Finally, here we demonstrate the use of the pulses option, as well as adding different signals together. Below, we simulate 3 different 10-second segments. First, a constant 4 Hz sine wave:

luna . -o out.db --nr=10 --rs=1 \
       -s ' EPOCH len=10
            SIMUL sr=100 frq=4 psd=1 sig=S1
            MATRIX minimal file=s1.txt '

Note that we set the epoch length to 10 seconds (smaller than the default of 30 seconds), which ensures that subsequent commands operate correctly on a segment of data smaller than 30 seconds. We also use the FFT command to output the power spectrum associated with the new signal, which uses the basic DFT algorithm (rather than Welch or multi-taper approaches to spectral estimation). Plotting the contents of s1.txt (i.e. the raw time-domain signal output by MATRIX):


The second signal adds the pulses option to make the output consist of 3 segments (each of 1.5 second duration) within the overall 10-second window. As noted above, this is constrained to ensure that the segments do not overlap:

luna . -o out.db --nr=10 --rs=1
       -s ' EPOCH len=10
            SIMUL sr=100 frq=4 psd=1 sig=S1 pulses=3,1.5
            MATRIX minimal file=s2.txt '


In this third example, we create two signals and add them together: a single 2-second segment of 4 Hz activity, and then superimpose 10 0.25-second segments of 20 Hz activity:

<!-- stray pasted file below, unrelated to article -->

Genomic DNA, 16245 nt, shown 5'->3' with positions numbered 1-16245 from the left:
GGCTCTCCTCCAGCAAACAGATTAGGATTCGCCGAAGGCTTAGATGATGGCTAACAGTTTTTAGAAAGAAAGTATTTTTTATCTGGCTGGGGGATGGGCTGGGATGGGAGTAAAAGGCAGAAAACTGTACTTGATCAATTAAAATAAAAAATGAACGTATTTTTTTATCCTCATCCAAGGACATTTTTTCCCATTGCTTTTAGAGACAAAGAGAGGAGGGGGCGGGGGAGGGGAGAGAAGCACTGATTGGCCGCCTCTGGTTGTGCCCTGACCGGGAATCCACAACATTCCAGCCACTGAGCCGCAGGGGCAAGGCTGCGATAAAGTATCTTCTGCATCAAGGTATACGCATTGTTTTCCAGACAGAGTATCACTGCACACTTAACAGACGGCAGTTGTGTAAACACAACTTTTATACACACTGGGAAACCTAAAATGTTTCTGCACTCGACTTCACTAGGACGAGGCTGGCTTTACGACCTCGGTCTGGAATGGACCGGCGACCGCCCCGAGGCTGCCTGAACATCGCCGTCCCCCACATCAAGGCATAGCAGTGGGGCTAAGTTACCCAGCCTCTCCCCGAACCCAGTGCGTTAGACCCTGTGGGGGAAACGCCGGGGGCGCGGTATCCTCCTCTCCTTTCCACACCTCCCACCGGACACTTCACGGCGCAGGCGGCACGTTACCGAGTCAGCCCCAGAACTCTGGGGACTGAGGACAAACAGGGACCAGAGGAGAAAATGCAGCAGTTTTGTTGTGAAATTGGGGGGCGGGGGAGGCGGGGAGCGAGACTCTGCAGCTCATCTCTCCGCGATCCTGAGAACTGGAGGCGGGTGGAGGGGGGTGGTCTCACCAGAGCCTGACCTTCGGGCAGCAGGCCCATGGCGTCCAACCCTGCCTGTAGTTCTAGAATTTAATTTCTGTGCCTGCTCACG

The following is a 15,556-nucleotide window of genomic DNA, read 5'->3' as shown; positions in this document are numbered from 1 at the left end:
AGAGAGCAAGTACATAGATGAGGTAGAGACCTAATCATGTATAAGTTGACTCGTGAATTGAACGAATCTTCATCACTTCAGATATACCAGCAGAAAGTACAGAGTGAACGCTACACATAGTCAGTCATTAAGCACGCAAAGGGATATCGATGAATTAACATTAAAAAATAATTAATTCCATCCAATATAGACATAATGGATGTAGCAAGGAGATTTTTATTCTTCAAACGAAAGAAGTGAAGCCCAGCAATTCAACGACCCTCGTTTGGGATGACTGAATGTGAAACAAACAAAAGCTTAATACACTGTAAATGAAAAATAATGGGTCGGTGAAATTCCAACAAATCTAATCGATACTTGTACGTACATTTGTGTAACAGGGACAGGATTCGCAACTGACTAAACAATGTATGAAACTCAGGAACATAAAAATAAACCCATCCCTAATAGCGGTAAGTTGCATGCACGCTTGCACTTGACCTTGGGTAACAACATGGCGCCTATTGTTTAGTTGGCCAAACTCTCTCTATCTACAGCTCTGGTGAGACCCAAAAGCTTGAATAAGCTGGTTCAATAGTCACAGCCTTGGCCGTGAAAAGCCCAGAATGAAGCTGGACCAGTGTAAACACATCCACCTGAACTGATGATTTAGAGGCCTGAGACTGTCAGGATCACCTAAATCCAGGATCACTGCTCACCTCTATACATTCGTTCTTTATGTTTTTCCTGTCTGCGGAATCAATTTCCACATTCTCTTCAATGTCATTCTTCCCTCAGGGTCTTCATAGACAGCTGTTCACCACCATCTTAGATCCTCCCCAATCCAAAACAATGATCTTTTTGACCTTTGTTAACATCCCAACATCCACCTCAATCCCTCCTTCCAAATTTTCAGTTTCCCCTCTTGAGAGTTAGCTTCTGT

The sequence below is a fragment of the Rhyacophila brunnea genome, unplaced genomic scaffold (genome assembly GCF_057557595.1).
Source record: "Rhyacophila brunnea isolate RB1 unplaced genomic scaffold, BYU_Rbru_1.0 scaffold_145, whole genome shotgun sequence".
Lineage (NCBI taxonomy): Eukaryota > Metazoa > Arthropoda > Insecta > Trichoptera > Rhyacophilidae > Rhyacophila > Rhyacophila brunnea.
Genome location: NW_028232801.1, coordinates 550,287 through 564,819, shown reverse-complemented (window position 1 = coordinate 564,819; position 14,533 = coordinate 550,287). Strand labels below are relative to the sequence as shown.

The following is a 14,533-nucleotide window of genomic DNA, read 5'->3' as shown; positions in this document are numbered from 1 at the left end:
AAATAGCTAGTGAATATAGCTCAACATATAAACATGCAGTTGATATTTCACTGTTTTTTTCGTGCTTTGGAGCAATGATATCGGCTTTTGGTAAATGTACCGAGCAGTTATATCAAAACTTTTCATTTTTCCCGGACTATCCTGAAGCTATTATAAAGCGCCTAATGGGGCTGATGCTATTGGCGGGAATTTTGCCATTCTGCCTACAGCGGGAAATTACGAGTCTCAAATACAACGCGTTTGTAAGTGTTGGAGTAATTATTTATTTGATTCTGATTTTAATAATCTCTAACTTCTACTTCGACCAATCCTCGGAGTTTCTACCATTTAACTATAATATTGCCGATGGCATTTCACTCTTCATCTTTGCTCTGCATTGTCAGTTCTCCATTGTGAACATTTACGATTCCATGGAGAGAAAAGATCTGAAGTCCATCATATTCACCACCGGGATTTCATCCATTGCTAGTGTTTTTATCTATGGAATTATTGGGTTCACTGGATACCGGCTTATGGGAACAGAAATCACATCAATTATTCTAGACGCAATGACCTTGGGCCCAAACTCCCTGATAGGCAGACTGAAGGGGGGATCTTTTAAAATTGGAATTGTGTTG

luna . -o out.db --nr=10 --rs=1 \
       -s ' EPOCH len=10
            SIMUL sr=100 frq=4  psd=1 sig=S1 pulses=1,2
            SIMUL sr=100 frq=20 psd=1 sig=S1 add pulses=10,0.25
            MATRIX minimal file=s3.txt '


Now, for each of these three signals, we can look at power spectra obtained from the FFT command, extracting out output as:

destrat out.db +FFT -r F CH > o.1

The first shows the simple 4 Hz sine wave:


The second shows an attenuated peak at 4 Hz, with the discontinuities at the start/stop of segments introducing other spectral components:


Finally, we see a similar picture for the third signal, but with spectral components around both 4 and 20 Hz, again with the 'ripples' in the frequency domain resulting from the onsets/offsets of the pulses:


In this example, we've added two signals together, where the first was created from scratch. It is also possible to use add to modify an existing signal, if so desired.

Finally, also note that the frq and psd commands can accept multiple frequency/power pairs, but the pulses only acts on the composite signal generated:

luna . -o out.db --nr=10 --rs=1 \
       -s ' EPOCH len=10
            SIMUL sr=100 frq=4,20 psd=1,1 sig=S1 pulses=1,2
            MATRIX minimal file=s3b.txt '



Generate, or add-in, artificial test signals

Redundant command

This command is now redundant given SIMUL, but is decribed here for completeness

This is a simple command to generate test signal data (on top of an existing EDF). Currently, it only generates sine wave signals.

Parameter Example Description
sig sig=C3,C4 Signals to be modified
sine sine=10,20 Generate a sine wave with specified frequency (10 Hz), amplitude (20 units) and optionally phase
clear If present, clear the signal before adding in this component

No new output, this command just modifies the internal signal data.


To generate a sine wave in the signal C3 (first clearing that signal):

luna s.lst -o out.db -s ' MASK ifnot=NREM2 & RE
                          SIGGEN sig=C3 clear sine=10,100 
                          MTM sig=C3 '

Plotting the output of MTM: